What's in the Welcome Kit?

Since this is our first post, I was unsure of what would be in a welcome kit, temporary items offered and used until your UAB and/or HHE arrives. All posts may not offer a welcome kit and may have different items, but here is what was in ours:

6 dinner plates
6 dessert plates
6 cereal/soup bowls
6 cups
6 saucers
6 coffee mugs
2 serving bowls
6 water glasses
4 dinner forks
4 salad forks
4 dinner knives
4 tea spoons
4 table spoons
1 butter knife
1 sugar spoon
1 salt and pepper set
1 one quart pot with lid
1 two quart pot with lid
1 colander
1 skillet
1 tea kettle
1 tea strainer
3 food containers with lids
1 slotted spoon
1 kitchen spoon
1 cooking fork
5 kitchen knives of various shapes and sizes
1 small flower vase
1 hot pot
1 flash light with batteries
1 coffee maker
1 can opener
1 carving board
1 dish drainer
1 pitcher
1 measuring cup
1 peeler
1 carafe
1 serving tray
1 cutlery tray
1 bottle opener
6 table mats
1 iron
1 ironing board
1 toaster
1 ashtray
17 hangers
1 scissor
1 tool set
2 queen bed sheets
1 bed spread
1 blanket
2 kitchen towels
2 pillows
2 pillowcases
2 hand towels
2 bath towels
2 bath mats
2 paper towel rolls
2 toilet paper rolls
2 toilet soap
1 bucket
1 bucket with lid

The TDY apartment we are staying in also has shower curtains for all bathrooms and ice cube trays that are not officially listed in the welcome kit.

I took some well given advice before we left and mailed packages to our Kolkata diplomatic address (4 weeks in advance!) with things that we might have needed. Those items sent of greatest benefit have been: more diapers, dog food and treats, dog toys, more Sicily toys and books, standard medicines like Tynenol, and extra kitchen towels.

Items I wish I sent ahead: good ground coffee, safely packed Dreft laundry detergent, a few extra bath towels and scented candles.

Thursday, July 17, 2008

The Finale on Getting Coco to Kolkata

The two biggest lessons from moving the dog were: 1. each airport's customs requirements can be different in the country you are traveling to, and 2. FLY LUFTHANSA!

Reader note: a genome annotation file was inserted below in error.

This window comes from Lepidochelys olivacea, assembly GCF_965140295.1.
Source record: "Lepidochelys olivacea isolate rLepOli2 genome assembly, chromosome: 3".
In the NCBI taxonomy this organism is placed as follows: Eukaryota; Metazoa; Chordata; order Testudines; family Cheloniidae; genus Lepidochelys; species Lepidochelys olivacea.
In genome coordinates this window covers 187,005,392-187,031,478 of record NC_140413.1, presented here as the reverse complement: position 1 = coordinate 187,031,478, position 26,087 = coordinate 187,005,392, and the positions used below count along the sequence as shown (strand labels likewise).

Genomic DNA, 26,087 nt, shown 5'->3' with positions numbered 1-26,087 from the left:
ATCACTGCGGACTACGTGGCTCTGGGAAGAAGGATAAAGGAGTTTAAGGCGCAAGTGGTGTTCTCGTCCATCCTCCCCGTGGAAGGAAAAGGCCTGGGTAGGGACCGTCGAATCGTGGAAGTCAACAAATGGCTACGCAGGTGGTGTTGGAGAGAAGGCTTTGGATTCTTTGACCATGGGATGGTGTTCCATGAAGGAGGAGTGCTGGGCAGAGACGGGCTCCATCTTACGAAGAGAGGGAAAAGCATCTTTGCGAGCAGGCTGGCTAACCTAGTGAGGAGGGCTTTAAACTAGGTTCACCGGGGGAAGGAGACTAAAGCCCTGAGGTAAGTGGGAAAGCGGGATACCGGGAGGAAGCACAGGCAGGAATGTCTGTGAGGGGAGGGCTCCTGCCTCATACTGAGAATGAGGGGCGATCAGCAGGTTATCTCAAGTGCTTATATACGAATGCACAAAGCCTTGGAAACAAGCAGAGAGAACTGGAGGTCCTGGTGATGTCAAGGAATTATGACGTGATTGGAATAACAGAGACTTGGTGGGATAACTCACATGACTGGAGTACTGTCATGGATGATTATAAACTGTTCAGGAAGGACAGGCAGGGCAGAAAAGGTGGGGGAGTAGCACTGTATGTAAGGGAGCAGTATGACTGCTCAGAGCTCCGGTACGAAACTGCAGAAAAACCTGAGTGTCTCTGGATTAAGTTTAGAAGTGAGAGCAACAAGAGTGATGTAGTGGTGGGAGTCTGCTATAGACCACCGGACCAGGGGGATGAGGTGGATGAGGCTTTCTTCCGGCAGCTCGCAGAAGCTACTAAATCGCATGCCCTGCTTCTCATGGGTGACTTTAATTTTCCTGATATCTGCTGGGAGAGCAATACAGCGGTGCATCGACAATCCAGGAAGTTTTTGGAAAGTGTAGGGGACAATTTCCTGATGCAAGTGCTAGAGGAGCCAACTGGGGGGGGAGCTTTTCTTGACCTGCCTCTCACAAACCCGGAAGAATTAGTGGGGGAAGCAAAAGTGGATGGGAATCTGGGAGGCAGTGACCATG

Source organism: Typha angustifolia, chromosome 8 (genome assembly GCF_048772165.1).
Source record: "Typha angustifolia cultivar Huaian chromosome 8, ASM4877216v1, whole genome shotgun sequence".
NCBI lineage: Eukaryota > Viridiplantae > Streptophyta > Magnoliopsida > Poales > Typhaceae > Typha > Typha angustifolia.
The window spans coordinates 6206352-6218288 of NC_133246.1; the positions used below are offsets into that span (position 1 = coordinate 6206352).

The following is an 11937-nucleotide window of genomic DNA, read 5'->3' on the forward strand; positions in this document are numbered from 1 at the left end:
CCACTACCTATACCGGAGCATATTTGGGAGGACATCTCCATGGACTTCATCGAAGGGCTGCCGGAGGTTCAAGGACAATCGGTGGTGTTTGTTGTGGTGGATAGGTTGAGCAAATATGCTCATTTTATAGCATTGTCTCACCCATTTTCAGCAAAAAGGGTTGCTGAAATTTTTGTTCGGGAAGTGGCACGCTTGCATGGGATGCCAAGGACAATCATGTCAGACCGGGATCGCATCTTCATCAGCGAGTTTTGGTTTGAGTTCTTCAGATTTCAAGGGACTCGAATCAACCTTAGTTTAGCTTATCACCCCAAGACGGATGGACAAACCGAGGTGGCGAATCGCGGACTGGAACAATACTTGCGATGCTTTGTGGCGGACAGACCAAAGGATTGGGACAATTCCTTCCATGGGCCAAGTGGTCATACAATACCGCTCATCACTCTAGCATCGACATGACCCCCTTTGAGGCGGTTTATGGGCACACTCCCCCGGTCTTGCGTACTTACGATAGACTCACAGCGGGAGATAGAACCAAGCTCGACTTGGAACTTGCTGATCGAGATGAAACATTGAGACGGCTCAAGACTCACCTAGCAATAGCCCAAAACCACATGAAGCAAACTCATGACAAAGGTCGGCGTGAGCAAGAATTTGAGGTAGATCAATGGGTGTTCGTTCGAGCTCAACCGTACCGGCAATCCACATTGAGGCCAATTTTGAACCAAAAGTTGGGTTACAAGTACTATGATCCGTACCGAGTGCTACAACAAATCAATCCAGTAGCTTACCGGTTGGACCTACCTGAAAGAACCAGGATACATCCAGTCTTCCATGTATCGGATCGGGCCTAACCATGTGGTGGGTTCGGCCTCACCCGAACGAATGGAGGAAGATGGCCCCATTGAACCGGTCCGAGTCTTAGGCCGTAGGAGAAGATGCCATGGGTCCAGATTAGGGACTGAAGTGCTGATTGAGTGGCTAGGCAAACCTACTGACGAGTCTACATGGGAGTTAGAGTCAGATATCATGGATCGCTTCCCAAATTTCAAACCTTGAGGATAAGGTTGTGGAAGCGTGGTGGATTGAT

As I mentioned in a previous post, to meet Kolkata's requirements we had to bring Coco in as accompanied baggage not as cargo, which meant she had to be checked in as baggage with someone on the same flight.

And in order not to fly her the overwhelming DC-NYC-Frankfurt-Kolkata route, since we had to be in NYC before leaving for DHS consultations, Alan flew back to Washington D.C. so that she would fly accompanied DC-Frankfurt-Kolkata.

With all of the paperwork in hand, our biggest obstacle was putting her on the United flight from DC to Frankfurt in a series 700 crate. Ideally, the flight would have been Lufthansa with a United code share but we ended up with a United flight.

Lufthansa really gets traveling with animals, especially large dogs. We were even able to confirm her as accompanied baggage for the Frankfurt to Kolkata leg over the phone. United wasn't so easy. Every time we called we received a different answer on the series 700 crate.

Club Pet International met us at the airport with Coco in a prepared crate. She had been boarding with Club Pet while we were in NYC. Then we got really lucky.

We met the dream United representative that said the words "We'll get you taken care of" when Coco entered the airport. During the processing, another United employee ran up to our saintly United employee with a "Wait!" and started questioning Coco's paperwork and specifications. But our rep calmed everyone down and got the job done.

With the biggest obstacle behind them, Alan and Coco flew to Frankfurt after an aircraft malfunction, downed Canadian air traffic control computer and gate miscommunication just in time to miss our connecting flight. The one where we all were supposed to meet up and arrive in Kolkata together.

Since they would have to wait another 24 hours for the next flight, Lufthansa put Coco in their air-conditioned facility to wait for the next flight. She ended up in the horse pen, able to run around and sleep outside of her crate until the next flight.

In the meantime, our Consulate shipping extraordinaire, laid the ground work for not only getting Coco through customs but getting her out first.